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Airlines in firing line over fare policies

AAP logoAAP 6/12/2016 Belinda Tasker and Lilly Vitorovich

Australia's airlines are being urged to overhaul their customer service practices after being accused of "systemic breaches" of consumer law by consumer group Choice.

Choice has lodged a "super complaint" with the Australian Competition and Consumer Commission asking the watchdog to investigate whether domestic airlines are ripping off passengers when it comes to dealing with flight delays, cancellations and unfair fees.

The consumer group claims airline passenger complaints have reached "epidemic proportions" and there is a need to shed light on whether airlines treat their customers fairly when it comes to complaints following a six-month investigation into the industry.

Choice's "Fare Play?" report, released on Tuesday, examines policies of Qantas, Virgin Australia, Jetstar and Tiger.

It found nearly a third of travellers had a problem with flights in the past twelve months, with three-quarters of problems related to delays and cancellations.

Other major problems cited were difficulties making changes to bookings, cancellation or change fees, and difficulties claiming a refund.

Of Australian travellers who experienced a problem with their flights, about 18 per cent reported hidden fees or charges; 11 per cent said they had difficulty making changes to their trip; 10 per cent reported a problem with charges associated with cancellations or changes and four per cent reported a problem claiming a refund.

Matt Levey, director of campaigns at Choice, said the investigation revealed "the significant power imbalance" between consumers and airlines, which were not being held to the same basic standards as other industries.

"Businesses across the country are banned from making blanket 'no refund' claims, but the airlines do so blatantly when selling tickets," Mr Levey said.

Under Australian Consumer Law, consumers have a right to a refund no matter how many times an airline displays a "no refund" message while booking online, he said.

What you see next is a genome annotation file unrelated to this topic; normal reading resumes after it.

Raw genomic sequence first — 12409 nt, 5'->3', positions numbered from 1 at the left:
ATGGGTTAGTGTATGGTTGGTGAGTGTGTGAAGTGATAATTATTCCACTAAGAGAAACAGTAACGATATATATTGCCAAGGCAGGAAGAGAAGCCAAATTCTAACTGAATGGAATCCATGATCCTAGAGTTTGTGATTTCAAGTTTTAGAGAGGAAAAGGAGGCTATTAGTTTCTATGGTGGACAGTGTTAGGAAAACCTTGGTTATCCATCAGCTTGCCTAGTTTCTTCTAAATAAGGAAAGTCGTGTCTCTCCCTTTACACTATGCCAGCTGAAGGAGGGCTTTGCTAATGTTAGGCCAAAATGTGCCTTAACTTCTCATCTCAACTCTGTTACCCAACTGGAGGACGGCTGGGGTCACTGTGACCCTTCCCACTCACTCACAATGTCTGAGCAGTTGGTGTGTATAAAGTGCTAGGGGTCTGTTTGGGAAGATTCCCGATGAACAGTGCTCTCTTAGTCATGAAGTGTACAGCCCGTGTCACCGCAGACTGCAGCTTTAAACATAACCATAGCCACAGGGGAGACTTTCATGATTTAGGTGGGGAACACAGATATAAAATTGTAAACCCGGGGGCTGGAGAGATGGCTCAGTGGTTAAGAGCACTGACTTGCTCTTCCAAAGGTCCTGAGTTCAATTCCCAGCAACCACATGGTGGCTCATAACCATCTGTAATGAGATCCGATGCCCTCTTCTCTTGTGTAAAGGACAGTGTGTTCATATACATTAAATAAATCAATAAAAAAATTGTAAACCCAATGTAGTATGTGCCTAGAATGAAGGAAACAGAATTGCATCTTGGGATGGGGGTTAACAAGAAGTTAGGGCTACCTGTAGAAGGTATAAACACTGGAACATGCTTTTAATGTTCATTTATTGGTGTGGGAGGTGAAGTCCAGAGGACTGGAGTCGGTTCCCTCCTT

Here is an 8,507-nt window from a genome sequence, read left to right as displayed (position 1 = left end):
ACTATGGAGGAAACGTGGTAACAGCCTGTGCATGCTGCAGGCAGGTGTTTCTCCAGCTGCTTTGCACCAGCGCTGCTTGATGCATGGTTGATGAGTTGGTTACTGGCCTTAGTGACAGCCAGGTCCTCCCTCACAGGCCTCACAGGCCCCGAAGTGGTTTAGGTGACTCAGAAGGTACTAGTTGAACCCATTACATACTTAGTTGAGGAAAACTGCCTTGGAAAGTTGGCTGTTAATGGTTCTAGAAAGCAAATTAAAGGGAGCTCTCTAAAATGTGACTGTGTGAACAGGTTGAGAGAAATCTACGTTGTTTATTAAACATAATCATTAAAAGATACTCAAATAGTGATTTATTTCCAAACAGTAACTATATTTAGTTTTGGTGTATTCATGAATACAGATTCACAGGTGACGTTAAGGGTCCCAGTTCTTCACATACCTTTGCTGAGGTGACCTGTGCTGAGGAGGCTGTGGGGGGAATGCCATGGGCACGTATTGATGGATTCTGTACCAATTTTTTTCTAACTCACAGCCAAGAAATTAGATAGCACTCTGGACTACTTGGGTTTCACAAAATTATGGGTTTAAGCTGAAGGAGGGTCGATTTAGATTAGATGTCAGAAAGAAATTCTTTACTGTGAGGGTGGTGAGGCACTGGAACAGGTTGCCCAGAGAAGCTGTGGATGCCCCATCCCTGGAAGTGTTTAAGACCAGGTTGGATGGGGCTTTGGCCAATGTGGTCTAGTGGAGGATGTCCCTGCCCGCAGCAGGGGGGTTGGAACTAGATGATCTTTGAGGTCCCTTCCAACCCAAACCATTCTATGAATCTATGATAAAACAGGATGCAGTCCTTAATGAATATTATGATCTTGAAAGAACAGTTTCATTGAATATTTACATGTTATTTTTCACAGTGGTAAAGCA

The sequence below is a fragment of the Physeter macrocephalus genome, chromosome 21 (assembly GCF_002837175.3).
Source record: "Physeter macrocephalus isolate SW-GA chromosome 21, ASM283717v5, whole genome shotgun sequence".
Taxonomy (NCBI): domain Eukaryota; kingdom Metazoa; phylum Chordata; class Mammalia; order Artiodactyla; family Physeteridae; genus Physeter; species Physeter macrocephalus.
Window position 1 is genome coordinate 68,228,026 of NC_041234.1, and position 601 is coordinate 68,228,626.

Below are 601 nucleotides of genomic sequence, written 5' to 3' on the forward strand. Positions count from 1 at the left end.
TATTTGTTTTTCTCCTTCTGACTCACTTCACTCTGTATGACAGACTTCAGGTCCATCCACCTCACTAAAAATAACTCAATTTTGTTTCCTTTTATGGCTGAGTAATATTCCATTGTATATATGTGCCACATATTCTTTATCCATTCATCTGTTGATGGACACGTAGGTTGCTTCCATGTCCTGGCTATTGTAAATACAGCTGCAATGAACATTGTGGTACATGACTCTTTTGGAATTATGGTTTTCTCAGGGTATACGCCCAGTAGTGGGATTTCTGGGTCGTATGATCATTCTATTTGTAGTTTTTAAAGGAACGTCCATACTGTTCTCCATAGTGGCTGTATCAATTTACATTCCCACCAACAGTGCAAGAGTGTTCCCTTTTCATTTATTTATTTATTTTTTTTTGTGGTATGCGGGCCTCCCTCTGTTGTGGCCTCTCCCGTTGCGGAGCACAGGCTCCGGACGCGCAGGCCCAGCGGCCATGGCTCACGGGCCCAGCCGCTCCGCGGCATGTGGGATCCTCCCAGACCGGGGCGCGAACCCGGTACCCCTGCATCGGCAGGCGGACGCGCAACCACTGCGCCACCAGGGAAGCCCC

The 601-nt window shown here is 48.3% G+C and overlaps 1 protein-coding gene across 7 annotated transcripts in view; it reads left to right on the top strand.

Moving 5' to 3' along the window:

A Qantas spokesperson said the Choice report is selective about facts and mischaracterises the law around refunds.

"Our Terms and Conditions are fully compliant with Australian Consumer Law and they are clearly disclosed on our website," the spokesperson said, adding that it offers refunds under "certain circumstances."

Qantas' budget carrier Jetstar said unlike retailers with returned goods, airlines can't re-sell a seat after a flight has departed with empty seats, and its fares and conditions reflected this.

ACCC chairman Rod Sims said the watchdog will review Choice's report for potential breaches of consumer guarantees or unfair contract terms under the Australian Consumer Law.

Last week Virgin Australia, Jetstar and Tigerair Australia agreed to stop automatically adding extras such as travel insurance to its customers' online bookings following concerns by the ACCC that travellers have been inadvertently paying for unwanted extras, Mr Sims said.

As well as urging the ACCC to take action against the airlines, Choice wants the industry to immediately remove 'no refund' signs from their online checkouts and to remove 'no show' clauses - where tickets are cancelled if customers don't show up for flights - from their contracts.

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